- Winter Scene in the Laurentians, Cornelius Krieghoff (1867) (Courtesy La Galerie Klinckhoff, Montreal)
Cornelius Krieghoff (19 June 1815 – 8 March 1872)
(you will find a movie trailer hidden under Séraphin: Heart of Stone)
There are fine novels telling about life in mostly rural Canada. These could be included in a our series on Regionalism in Quebec Fiction. Among such works, two stand out. The first is Claude-Henri Grignon‘s (8 July 1894 – 3 April 1976) Un homme et son péché, and the second, Le Survenant, published in 1945 by Grignon’s cousin Germaine Guèvremont (16 April 1893 – 21 August 1968). It had a sequel: Marie-Didace.
But we are no longer in Charlevoix. We have moved to Saint-Adèle in the Laurentian mountains, north of Montreal. It is pictured above by Dutch-Canadian artist Cornelius Krieghoff.
The importance of the novels mentioned above lies to a considerable extent in the popularity of radio (Un Homme et son péché) or television dramatizations of both. Together with Roger Lemelin‘s La Famille Plouffe, not a roman du terroir, these were programmes, one never skipped. There was a time when French-speaking Canadians watched: Les Belles Histoires des pays d’en haut or d’en-haut (Un Homme et son péché [A Man and his Sin]), La Famille Plouffe, and Le Survenant, as faithfully as they attended Mass on Sunday morning.
For the time being, I will tell you about Les Belles Histoires (televised) or Un Homme et son péché (the novel).
Les Belles Histoires des pays d’en haut
Grignon’s Un Homme et son péché, 1933, featured three main characters:
Séraphin Poudrier, the miser
Donalda Laloge, his wife
Alexis Labranche, Donalda’s true love
Séraphin Poudrier, the miser, mistreats his beautiful wife, Donalda, and lets her die because calling in a doctor would cost money. The lovely Donalda dies of pneumonia. As for Séraphin, he also meets a sorry end. He lets himself die holding on to his money as a fire burns down his house while everyone is attending Donalda’s funeral. Alexis Labranche, Donalda’s true love, tries to save him repeatedly, but Séraphin will not be separated from his money. After his death, villagers find money inside his clutched hand.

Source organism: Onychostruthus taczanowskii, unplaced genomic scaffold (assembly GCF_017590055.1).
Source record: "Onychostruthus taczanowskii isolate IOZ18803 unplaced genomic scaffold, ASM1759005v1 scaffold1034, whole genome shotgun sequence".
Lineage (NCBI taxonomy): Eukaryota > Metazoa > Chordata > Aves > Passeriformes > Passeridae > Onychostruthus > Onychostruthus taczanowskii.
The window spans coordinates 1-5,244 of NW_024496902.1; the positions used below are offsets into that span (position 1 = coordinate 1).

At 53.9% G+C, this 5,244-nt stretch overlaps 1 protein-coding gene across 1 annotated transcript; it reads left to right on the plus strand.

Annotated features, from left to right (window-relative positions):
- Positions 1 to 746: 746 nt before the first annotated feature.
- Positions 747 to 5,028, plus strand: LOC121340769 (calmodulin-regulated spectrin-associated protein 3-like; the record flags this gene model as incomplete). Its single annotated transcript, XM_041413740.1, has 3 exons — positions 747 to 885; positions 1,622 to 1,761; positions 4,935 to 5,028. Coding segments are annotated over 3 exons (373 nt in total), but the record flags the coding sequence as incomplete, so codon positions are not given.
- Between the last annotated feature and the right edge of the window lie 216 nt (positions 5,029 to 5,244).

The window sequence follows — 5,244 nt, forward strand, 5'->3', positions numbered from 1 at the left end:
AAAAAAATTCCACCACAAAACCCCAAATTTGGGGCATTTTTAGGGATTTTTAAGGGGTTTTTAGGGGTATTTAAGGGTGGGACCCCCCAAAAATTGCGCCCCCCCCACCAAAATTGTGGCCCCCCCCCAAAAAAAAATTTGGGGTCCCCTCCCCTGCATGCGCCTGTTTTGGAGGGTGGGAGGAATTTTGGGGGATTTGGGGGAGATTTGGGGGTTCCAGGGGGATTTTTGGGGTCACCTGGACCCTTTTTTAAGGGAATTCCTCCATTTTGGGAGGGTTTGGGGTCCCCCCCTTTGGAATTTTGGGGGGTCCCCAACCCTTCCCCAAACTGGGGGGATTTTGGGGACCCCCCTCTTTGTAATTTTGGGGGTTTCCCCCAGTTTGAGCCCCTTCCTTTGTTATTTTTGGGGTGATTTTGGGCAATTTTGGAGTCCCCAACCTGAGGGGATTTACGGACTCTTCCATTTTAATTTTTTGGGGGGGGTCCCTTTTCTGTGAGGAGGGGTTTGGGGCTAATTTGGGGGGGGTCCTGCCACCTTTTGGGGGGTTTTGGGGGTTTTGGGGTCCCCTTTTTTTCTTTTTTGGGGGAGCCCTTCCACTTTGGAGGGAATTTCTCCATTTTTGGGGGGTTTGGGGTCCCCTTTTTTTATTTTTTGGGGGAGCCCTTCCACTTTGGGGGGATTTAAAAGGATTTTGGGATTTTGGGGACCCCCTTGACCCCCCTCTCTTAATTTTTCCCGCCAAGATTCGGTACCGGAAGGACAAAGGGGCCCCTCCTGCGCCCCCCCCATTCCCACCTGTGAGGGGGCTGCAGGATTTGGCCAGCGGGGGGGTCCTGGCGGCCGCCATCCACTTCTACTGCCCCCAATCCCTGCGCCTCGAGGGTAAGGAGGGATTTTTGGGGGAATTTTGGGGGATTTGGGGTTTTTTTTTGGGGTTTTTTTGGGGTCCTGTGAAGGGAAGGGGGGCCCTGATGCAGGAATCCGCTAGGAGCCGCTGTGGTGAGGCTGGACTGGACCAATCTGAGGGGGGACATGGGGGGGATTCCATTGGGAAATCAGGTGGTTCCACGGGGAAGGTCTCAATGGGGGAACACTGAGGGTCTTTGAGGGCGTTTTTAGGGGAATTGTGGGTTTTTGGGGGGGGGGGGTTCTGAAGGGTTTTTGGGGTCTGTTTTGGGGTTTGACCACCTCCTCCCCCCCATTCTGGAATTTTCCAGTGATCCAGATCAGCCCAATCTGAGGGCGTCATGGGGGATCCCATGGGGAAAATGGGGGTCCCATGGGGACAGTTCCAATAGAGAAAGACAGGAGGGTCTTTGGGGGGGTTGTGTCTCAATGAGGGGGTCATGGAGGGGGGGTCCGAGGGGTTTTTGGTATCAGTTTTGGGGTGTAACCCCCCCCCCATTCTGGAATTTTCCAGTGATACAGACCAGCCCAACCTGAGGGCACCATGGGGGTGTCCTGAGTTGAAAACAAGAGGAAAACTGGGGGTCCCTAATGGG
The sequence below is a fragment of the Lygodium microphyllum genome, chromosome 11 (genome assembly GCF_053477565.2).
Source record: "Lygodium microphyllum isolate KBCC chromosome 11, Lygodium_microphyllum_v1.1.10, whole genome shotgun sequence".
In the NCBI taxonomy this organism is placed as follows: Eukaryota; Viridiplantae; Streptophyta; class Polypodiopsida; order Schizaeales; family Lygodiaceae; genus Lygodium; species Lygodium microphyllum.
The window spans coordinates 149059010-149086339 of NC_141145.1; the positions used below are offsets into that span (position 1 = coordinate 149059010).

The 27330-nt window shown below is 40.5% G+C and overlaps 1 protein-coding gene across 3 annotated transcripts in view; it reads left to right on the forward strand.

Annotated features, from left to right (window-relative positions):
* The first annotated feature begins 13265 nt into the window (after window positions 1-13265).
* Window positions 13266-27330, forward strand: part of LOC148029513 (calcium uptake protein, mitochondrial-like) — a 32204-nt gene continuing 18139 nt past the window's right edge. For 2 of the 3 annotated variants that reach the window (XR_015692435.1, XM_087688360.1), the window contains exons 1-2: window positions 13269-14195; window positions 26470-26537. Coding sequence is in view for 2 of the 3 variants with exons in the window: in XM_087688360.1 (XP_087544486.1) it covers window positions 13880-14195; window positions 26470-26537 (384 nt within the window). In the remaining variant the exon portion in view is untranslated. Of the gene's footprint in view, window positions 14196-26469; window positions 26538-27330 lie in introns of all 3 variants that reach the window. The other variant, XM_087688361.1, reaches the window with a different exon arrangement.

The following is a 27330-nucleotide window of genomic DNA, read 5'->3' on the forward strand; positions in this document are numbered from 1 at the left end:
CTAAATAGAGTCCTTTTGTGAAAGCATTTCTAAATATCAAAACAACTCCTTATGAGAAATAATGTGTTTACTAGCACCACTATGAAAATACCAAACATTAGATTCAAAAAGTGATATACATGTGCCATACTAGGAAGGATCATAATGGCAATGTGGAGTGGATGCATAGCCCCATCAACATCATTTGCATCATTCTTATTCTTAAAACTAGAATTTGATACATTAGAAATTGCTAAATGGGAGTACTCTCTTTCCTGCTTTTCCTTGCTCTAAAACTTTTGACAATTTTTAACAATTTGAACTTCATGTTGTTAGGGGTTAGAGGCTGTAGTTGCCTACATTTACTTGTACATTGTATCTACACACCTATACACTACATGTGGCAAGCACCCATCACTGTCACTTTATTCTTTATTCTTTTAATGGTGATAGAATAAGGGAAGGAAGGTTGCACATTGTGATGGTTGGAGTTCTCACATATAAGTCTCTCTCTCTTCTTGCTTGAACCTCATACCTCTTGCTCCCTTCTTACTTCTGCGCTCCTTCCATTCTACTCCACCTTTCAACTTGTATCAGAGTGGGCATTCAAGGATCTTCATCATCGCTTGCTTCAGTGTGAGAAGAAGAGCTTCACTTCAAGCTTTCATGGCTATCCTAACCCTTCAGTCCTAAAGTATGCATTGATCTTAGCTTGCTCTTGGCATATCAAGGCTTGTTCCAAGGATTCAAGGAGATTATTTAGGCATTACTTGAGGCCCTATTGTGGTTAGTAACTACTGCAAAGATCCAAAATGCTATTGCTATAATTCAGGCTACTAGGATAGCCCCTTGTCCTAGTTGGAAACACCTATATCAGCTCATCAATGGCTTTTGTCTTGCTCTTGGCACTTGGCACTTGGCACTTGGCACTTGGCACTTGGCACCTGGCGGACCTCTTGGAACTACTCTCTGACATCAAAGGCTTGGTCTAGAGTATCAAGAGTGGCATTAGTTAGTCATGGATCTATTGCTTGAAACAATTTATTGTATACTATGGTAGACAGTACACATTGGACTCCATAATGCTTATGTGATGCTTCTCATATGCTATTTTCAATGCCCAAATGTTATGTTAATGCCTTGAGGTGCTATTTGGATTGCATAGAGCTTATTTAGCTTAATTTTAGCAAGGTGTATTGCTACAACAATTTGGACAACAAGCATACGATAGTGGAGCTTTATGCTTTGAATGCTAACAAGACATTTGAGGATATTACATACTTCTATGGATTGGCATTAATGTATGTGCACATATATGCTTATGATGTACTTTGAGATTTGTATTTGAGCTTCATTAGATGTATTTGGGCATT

If you click on Les Belles Histoires des pays d’en haut, you will note, among other things, that Un Homme et son péché was a 495-episode television series, a téléroman, that featured not only fictional characters, but also real-life celebrities.
- One of these is Antoine Labelle, le curé Labelle, who directed unemployed French-Canadians/Québécois, mostly farmers out of a land, to settle North.
- Another is Honoré Mercier (15 October 1840 – 30 October 1894) the 9th Premier of Quebec (Parti Libéral; in office from 1887-1891).
- Finally, the cast also included Arthur Buies, a journalist, as were Grignon and Guèvremont, an advocate of colonization and the first French-Canadian/Quebec writer to express well-articulated anticlerical views.
These three characters, Labelle and Buies in particular, are known to everyone and, in Quebec, a miser is called un séraphin.
Allow me to quote Arthur Buies:
The clergy are everywhere, they preside over everything, and no one can think or wish anything except what they allow. . . they seek not the triumph of religion, but the triumph of their own dominance.[i]
Claude-Henri Grignon’s Un Homme et son péché (1933) can be included in our list of regionalist novels but only as a borderline example of le roman du terroir. Claude-Henri Grignon was a journalist, known for his “trenchant satire of the government of Maurice Duplessis.” (Wikipedia) Duplessis was the 16th and profoundly corrupt Premier of the Province of Quebec (in office from 1936 to 1939, and from 1944 to 1959).
However, it is a novel of the land inasmuch as le curé Labelle and Arthur Buies are advocates of colonisation.
Grignon, who became a member of the Royal Society of Canada, was not just another journalist no more than he was just another novelist. He was an exceptionally keen observer of Quebec society and provided an excellent chronicle of “la belle province.” Un Homme et son péché is a satire of rural life in Quebec that mesmerized both readers and television viewers. As I noted above, the televised series was preceded by a radio-drama.
Un Homme et son péché has been adapted into at least two films. The second film dates back to 2002. It is entitled Séraphin: un Homme et son péché and it has an English-language version: Heart of Stone (trailer), a third film (?). As for the novel, Un Homme et son péché, it was translated into English as The Woman and the Miser (1978).
Next, we will look a Grignon’s cousin’s Le Survenant (The Wanderer) and Marie-Didace, Le Survenant‘s sequel which aired briefly in the late 1950s. Guèvremont’s novels are closer to the roman de la terre, or roman du terroir, the novel of the land, or regionalist, than Grignon’s Un Homme et son péché. Yet, Germaine Guèvremont wrote Le Survenant in 1945, after Ringuet or Philippe Panneton’s Trente Arpents (1938).
[i] Francis Parmentier, “Arthur Buies,” Dictionary of Canadian Biography Online, http://www.biographi.ca/009004-119.01-e.php?BioId=40711
© Micheline Walker
16 June 2012